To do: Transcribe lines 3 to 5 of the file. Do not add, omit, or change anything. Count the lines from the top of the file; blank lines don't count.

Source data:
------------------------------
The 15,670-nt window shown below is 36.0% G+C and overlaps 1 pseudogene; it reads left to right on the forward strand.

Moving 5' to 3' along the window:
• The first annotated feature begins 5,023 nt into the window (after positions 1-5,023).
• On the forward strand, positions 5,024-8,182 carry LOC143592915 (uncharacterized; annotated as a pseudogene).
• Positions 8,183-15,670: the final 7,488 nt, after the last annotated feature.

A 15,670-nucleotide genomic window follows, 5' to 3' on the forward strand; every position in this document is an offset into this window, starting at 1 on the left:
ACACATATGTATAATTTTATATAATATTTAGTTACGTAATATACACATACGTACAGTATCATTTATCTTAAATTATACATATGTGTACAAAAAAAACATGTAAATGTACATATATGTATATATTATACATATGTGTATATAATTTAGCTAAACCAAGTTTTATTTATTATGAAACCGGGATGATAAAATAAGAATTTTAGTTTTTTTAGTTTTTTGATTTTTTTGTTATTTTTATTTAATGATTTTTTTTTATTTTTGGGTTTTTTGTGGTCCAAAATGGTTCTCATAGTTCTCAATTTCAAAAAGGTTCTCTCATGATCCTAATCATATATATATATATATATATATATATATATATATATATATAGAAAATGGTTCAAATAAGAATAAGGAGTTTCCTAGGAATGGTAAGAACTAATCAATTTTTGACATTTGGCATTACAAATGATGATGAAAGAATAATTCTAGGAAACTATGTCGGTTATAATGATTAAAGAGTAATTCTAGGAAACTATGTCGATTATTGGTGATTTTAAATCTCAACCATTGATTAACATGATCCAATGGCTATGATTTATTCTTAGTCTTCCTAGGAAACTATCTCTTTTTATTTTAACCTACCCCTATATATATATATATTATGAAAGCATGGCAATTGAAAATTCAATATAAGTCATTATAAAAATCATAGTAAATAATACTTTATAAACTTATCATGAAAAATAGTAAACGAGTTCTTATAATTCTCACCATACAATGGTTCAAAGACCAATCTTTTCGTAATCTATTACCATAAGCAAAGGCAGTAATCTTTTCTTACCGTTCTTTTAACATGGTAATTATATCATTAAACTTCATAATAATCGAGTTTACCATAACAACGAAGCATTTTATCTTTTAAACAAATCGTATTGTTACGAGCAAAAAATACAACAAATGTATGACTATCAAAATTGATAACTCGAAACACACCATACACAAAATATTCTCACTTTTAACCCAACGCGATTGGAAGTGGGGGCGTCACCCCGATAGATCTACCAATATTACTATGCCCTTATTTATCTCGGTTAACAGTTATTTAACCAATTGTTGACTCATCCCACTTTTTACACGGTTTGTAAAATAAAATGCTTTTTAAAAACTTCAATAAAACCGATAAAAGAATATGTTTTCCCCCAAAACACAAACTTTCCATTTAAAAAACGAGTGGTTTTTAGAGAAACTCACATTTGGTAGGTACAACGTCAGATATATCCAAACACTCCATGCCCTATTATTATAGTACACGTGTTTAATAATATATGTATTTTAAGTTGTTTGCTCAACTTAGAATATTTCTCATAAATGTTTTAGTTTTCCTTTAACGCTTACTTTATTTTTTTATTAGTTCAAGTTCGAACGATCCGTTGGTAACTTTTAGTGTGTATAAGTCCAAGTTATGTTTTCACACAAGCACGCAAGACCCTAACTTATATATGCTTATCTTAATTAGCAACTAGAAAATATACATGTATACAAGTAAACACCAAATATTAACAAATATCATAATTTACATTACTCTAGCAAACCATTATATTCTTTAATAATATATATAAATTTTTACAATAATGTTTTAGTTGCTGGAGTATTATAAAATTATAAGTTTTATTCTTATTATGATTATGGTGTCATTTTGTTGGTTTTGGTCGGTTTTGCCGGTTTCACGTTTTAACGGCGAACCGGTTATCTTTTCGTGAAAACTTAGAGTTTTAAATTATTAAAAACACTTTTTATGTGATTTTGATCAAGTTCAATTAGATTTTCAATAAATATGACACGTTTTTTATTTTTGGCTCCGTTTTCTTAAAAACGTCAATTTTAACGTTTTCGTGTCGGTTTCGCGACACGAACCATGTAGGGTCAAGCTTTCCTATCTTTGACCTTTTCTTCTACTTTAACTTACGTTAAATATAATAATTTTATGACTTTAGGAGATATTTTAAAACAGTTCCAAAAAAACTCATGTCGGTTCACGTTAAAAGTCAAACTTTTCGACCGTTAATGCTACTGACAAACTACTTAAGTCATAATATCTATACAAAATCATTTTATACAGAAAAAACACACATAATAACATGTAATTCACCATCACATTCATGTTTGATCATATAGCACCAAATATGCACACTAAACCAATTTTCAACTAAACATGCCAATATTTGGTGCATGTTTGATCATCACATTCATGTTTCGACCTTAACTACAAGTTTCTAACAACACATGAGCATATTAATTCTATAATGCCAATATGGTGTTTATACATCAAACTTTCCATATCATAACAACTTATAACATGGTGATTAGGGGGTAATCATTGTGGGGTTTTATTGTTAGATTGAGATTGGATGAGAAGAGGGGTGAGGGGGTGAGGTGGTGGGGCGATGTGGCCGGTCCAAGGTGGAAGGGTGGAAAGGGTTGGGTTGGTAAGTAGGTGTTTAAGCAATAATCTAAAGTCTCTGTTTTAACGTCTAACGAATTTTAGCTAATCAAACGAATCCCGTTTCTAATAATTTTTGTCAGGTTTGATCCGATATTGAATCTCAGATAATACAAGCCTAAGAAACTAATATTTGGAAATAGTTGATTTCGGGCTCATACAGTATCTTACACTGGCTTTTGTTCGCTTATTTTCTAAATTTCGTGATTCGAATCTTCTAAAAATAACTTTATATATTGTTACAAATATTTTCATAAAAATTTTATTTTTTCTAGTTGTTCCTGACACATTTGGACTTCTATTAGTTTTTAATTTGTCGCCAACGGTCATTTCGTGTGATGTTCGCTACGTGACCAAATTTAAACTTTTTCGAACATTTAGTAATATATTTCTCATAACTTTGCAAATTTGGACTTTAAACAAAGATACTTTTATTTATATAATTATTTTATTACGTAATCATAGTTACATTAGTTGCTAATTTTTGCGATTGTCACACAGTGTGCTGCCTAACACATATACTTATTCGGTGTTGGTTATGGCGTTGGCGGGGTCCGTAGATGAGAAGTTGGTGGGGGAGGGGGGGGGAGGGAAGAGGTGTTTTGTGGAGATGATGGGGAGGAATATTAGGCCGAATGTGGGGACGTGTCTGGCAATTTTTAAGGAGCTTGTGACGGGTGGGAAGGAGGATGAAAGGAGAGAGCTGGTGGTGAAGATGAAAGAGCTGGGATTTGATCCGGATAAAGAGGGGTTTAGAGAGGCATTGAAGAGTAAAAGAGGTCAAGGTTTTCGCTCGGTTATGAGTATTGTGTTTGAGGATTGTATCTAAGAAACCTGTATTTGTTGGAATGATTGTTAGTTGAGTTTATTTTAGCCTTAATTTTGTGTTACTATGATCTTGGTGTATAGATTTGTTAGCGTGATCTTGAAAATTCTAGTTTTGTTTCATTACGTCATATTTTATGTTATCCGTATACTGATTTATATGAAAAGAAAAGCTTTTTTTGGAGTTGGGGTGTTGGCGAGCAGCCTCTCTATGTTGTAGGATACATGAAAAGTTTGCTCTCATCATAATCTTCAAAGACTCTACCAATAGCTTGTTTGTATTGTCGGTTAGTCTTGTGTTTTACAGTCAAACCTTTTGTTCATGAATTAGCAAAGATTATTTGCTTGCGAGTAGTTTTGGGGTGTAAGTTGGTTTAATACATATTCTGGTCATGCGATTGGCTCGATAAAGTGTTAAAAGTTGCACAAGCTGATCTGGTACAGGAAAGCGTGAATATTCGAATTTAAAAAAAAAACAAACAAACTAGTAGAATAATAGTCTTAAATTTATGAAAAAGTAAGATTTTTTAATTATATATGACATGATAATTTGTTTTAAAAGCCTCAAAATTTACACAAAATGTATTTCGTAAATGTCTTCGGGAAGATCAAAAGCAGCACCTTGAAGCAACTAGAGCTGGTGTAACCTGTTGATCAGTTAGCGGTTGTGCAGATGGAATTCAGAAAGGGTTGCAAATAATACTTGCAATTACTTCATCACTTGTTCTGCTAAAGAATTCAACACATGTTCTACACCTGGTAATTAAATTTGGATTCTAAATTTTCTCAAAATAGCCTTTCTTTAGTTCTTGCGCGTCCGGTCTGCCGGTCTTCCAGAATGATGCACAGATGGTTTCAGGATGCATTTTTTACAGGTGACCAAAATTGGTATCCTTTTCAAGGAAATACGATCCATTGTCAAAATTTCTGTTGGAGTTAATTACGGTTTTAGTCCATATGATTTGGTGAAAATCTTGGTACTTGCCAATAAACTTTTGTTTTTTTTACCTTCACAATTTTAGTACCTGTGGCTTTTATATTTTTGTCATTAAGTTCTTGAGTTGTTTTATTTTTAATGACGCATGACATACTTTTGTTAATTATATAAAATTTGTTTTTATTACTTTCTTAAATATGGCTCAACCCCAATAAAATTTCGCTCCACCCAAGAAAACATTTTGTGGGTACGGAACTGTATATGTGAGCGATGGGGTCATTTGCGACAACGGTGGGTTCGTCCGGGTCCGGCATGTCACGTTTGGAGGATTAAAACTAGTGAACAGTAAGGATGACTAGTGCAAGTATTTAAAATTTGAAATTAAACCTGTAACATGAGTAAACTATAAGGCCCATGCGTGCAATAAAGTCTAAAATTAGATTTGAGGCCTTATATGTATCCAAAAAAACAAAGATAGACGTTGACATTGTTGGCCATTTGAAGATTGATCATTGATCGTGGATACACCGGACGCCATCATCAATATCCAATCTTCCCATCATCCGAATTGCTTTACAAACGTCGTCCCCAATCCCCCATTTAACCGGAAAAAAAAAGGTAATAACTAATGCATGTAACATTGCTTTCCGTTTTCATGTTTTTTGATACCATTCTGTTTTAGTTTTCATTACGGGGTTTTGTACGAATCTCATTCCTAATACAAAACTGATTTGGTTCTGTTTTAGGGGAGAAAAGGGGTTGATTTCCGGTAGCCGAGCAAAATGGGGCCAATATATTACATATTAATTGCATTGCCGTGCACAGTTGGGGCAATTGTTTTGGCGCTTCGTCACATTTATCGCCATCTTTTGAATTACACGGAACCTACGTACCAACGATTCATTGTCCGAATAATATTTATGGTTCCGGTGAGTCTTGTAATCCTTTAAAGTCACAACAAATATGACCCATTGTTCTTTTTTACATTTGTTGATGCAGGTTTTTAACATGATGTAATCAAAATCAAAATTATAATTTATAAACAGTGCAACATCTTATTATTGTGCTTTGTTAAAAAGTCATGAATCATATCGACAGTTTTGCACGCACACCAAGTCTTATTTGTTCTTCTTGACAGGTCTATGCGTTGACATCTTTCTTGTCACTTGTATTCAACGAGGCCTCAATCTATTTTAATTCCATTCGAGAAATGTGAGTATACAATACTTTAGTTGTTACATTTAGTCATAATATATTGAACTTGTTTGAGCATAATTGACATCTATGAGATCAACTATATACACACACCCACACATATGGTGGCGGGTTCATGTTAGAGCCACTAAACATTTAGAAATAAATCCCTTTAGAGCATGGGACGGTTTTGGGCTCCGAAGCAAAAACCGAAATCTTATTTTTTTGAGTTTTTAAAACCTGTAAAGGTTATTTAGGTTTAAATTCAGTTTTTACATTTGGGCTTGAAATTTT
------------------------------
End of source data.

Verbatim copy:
• The first annotated feature begins 5,023 nt into the window (after positions 1-5,023).
• On the forward strand, positions 5,024-8,182 carry LOC143592915 (uncharacterized; annotated as a pseudogene).
• Positions 8,183-15,670: the final 7,488 nt, after the last annotated feature.